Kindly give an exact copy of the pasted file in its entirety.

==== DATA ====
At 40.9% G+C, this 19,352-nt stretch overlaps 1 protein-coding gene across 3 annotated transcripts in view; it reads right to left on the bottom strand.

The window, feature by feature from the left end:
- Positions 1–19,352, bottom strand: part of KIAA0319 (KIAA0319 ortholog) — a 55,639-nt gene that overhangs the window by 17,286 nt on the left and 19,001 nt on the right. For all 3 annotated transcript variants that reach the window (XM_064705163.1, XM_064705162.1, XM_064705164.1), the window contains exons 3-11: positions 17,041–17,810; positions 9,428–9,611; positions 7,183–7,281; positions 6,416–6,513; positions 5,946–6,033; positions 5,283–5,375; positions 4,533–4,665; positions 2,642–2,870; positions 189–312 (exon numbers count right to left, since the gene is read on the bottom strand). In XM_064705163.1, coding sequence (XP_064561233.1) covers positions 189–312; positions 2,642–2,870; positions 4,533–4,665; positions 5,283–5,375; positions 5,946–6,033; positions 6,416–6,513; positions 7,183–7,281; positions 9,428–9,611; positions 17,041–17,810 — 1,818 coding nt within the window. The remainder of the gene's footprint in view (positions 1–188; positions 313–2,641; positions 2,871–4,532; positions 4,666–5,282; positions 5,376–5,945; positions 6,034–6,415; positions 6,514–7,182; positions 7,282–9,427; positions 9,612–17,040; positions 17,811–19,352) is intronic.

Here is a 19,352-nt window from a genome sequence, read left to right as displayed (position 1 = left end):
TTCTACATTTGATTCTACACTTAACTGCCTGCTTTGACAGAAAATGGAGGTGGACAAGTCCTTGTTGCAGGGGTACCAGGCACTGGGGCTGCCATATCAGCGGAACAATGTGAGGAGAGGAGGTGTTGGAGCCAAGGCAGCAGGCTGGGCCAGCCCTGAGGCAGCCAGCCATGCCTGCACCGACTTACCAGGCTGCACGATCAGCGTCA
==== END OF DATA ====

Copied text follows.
At 40.9% G+C, this 19,352-nt stretch overlaps 1 protein-coding gene across 3 annotated transcripts in view; it reads right to left on the bottom strand.

The window, feature by feature from the left end:
- Positions 1–19,352, bottom strand: part of KIAA0319 (KIAA0319 ortholog) — a 55,639-nt gene that overhangs the window by 17,286 nt on the left and 19,001 nt on the right. For all 3 annotated transcript variants that reach the window (XM_064705163.1, XM_064705162.1, XM_064705164.1), the window contains exons 3-11: positions 17,041–17,810; positions 9,428–9,611; positions 7,183–7,281; positions 6,416–6,513; positions 5,946–6,033; positions 5,283–5,375; positions 4,533–4,665; positions 2,642–2,870; positions 189–312 (exon numbers count right to left, since the gene is read on the bottom strand). In XM_064705163.1, coding sequence (XP_064561233.1) covers positions 189–312; positions 2,642–2,870; positions 4,533–4,665; positions 5,283–5,375; positions 5,946–6,033; positions 6,416–6,513; positions 7,183–7,281; positions 9,428–9,611; positions 17,041–17,810 — 1,818 coding nt within the window. The remainder of the gene's footprint in view (positions 1–188; positions 313–2,641; positions 2,871–4,532; positions 4,666–5,282; positions 5,376–5,945; positions 6,034–6,415; positions 6,514–7,182; positions 7,282–9,427; positions 9,612–17,040; positions 17,811–19,352) is intronic.

Here is a 19,352-nt window from a genome sequence, read left to right as displayed (position 1 = left end):
TTCTACATTTGATTCTACACTTAACTGCCTGCTTTGACAGAAAATGGAGGTGGACAAGTCCTTGTTGCAGGGGTACCAGGCACTGGGGCTGCCATATCAGCGGAACAATGTGAGGAGAGGAGGTGTTGGAGCCAAGGCAGCAGGCTGGGCCAGCCCTGAGGCAGCCAGCCATGCCTGCACCGACTTACCAGGCTGCACGATCAGCGTCA